But before the bands play, Nathan has a Christian apologist address a tough question for an hour, followed by 30 minutes of Q & A.  The big-name bands draw thousands of people throughout the week, but Nathan ensures they’re given more than music.  They get an intelligent yet gracious defense of Christianity.  And our culture desperately needs some clear thinking when it comes to the topic of tolerance.

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The Problem of Evil is Everyone's Problem

The Japan tsunami inevitably raises profound questions about God and evil.  But in this discussion, it is important to realize every worldview, not just Christianity, must explain evil.  Christians are often on the defense with regards to this objection, yet the tables can be turned on the atheist, with his naturalistic worldview in tow.  Given naturalism, what is evil and how does the atheist make sense of it?



Famous British philosopher and atheist Bertrand Russell once commented, "No one can believe in a good God if they've sat at the bedside of a dying child."  Now, I agree that sitting at the bedside of a dying child is a heart-wrenching situation not to be treated simplistically or in a cavalier manner.  Providing pat answers and quoting Romans 8:28 over and over will not suffice.  But what of Russell'sresponse?  What can the atheist say to the dying child?  Or to the Japanese parents whose child disappeared in the flood waters?

  •  "In the grand scheme of the universe your suffering is utterly meaningless--life and all that comes with it has no transcendent meaning or value."
  •  "Your suffering is completely pointless since there is no purpose to any of this anyway."
  •  "Fortunately, you will soon die and return to dust."
  • "Take heart, you will soon pop out of existence forever and your suffering will be over."
  • "Stuff like tsunamis just happen."
  • "Bummer."
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The Euthyphro Dilemma: God is Not Good or God is Not Sovereign

Over at the STR Place blog, we've been posting skeptical challenges to Christianity every Tuesday. This week, we posted the following challenge: 

Why does God say something is good? There are only two possibilities. First, it could be that a thing (or an action) is good just because God says it is. In other words, He declares something to be good, and therefore it’s good, and we should do it. He could have just as easily declared it to be bad, and then it wouldn’t be “right” for us to do it. But if it’s arbitrary, it’s not really good, is it?

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Is Jesus the Only Way?

 “Jesus is the only way to God” may be the most controversial claim of Christianity, so we had better have good reason for it.  And I think we do.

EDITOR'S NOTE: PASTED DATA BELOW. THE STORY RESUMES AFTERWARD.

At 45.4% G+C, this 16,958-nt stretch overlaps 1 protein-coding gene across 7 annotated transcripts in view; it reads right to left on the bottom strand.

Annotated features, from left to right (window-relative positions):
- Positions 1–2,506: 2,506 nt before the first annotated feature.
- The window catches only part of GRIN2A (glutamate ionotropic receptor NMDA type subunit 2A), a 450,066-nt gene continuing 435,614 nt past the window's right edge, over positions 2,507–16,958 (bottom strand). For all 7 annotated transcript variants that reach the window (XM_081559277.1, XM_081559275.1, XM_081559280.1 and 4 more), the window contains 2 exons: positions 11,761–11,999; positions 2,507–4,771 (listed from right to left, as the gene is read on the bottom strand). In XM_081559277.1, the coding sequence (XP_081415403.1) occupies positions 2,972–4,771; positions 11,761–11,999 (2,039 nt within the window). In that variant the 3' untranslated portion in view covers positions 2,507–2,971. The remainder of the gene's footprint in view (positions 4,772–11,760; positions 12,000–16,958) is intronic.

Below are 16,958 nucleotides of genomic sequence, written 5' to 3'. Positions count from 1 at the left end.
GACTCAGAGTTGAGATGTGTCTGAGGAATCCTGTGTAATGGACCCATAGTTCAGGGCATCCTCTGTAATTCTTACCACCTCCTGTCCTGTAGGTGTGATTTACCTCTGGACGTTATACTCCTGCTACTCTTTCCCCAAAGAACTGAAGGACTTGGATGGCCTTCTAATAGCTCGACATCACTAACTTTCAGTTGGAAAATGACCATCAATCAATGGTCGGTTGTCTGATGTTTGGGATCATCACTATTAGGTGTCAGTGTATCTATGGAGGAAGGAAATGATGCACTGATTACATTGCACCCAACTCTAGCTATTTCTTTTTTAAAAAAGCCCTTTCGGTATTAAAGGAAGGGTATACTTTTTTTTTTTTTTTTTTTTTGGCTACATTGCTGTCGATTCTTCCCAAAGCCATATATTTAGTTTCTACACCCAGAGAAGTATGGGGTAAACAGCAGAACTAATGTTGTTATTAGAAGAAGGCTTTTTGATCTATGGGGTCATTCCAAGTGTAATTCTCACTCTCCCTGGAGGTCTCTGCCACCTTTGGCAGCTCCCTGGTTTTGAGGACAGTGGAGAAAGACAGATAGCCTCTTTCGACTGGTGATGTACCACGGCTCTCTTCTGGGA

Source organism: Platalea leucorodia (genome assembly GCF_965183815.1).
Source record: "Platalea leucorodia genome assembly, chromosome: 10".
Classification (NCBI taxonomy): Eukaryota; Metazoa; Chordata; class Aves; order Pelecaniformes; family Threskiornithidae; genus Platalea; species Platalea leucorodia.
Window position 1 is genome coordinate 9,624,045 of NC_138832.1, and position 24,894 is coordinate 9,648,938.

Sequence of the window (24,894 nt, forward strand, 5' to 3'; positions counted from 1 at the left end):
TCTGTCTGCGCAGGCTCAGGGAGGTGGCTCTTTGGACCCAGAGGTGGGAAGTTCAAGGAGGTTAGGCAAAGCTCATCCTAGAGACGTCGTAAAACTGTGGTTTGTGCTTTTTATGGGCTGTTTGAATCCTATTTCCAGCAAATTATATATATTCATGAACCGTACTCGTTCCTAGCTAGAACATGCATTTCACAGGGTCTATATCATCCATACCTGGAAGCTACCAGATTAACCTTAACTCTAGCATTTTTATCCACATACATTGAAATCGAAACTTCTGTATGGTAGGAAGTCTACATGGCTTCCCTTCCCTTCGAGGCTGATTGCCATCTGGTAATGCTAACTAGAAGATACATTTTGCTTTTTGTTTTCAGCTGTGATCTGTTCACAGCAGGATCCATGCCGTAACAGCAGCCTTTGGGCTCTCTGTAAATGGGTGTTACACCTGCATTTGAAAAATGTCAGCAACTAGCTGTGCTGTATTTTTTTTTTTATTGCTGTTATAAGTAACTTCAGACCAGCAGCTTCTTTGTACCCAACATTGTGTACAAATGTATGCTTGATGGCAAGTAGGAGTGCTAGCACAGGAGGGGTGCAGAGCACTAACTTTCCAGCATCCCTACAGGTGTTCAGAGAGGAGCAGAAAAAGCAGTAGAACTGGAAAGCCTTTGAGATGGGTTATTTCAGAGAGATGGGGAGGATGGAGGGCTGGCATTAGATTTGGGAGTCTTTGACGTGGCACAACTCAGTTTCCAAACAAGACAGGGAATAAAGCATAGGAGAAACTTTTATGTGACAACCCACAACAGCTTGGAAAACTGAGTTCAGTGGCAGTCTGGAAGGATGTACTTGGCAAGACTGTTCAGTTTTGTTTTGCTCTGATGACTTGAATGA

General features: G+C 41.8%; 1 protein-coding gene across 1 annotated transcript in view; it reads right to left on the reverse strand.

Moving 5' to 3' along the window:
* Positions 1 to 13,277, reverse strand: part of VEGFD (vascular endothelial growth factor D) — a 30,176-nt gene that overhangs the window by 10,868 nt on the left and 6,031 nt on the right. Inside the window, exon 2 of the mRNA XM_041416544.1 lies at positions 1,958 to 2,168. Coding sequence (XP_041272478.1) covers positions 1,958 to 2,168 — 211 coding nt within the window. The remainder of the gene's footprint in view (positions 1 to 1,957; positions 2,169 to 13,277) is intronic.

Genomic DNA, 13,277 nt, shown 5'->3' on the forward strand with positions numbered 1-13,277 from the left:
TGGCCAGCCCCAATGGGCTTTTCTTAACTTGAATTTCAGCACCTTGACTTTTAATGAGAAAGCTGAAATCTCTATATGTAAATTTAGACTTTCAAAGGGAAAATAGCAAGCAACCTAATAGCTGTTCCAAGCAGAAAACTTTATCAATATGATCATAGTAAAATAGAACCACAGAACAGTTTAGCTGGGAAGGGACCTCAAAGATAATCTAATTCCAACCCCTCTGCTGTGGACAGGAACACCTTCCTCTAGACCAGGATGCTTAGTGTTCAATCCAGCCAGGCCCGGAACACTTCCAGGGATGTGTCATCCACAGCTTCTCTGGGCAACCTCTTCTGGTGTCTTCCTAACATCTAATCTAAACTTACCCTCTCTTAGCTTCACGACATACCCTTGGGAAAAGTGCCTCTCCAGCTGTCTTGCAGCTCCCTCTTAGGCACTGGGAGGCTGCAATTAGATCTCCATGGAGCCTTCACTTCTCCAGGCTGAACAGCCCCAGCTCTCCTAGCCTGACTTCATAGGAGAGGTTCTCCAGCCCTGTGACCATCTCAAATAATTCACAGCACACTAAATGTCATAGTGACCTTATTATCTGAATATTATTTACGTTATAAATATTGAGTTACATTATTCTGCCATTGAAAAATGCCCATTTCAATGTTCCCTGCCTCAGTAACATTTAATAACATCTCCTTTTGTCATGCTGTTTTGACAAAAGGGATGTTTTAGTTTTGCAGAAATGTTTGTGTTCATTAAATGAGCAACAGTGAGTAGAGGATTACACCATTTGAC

What does Jesus say?  Let’s start with Jesus.  We certainly don’t want to claim something for him that he wouldn’t claim for himself.  If the Gospels are historically reliable (and we have overwhelming evidence they are), then we have Jesus’ own words and we discover he claims to be the only way to God.  In John 14:6, Jesus says, “I am the way, the truth and the life.  No one comes to the Father except through me.”  Jesus doesn’t leave much room for debate.  Indeed, Jesus says whoever rejects him “rejects the One who sent [him]” (Luke 10:16).  So according to Jesus, there’s no other path to God.  If you think highly of Jesus, eventually you have to grapple with his claims about himself.  

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What is Apologetics?

I Peter 3:15 says to “always be ready to give a defense to anyone who asks you for a reason for the hope that is in you.”  Simply put, that’s apologetics.  But in this short description, we discover three important details.  

First, doing apologetics means playing defense.  The Greek word for “defense” is apologia, from which we get the word “apologetics.”  Think about a football game.  At any time during the game, one team is trying to score (the offense) while the other is trying to stop them (the defense).  If your team has a really bad defense, you’ll get blown away.  Similarly, maybe you’ve been roughed up by some really tough objections to Christianity.  You’ve heard the challenges before.  “How can a good God allow suffering?” “The Bible is full of errors.”  “Jesus can’t be the only way to God.”  Apologetics helps us defend Christianity against tough questions.   

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Trusting in That Which is True

“I like to go hear my dad speak.  It makes me feel safe.”  



“What do you mean?” my wife Erin replied to this surprising comment from our nine-year-old son, Micah.  Erin had been discussing with a friend the connection between our knowledge of God and our experience of Him, when Micah cut in.  



Micah continued, “At night when I’m afraid, I think about the things Dad says about God and who He is.  It makes me feel safe.”  With that, Micah simply affirmed what the adults were discussing.  Micah has heard a lot of apologetics in his short nine years of life.  My kids attend a number of my events each year, and apologetics, theology, and philosophy are woven into our everyday conversations.  Micah is growing in his knowledge of the truth.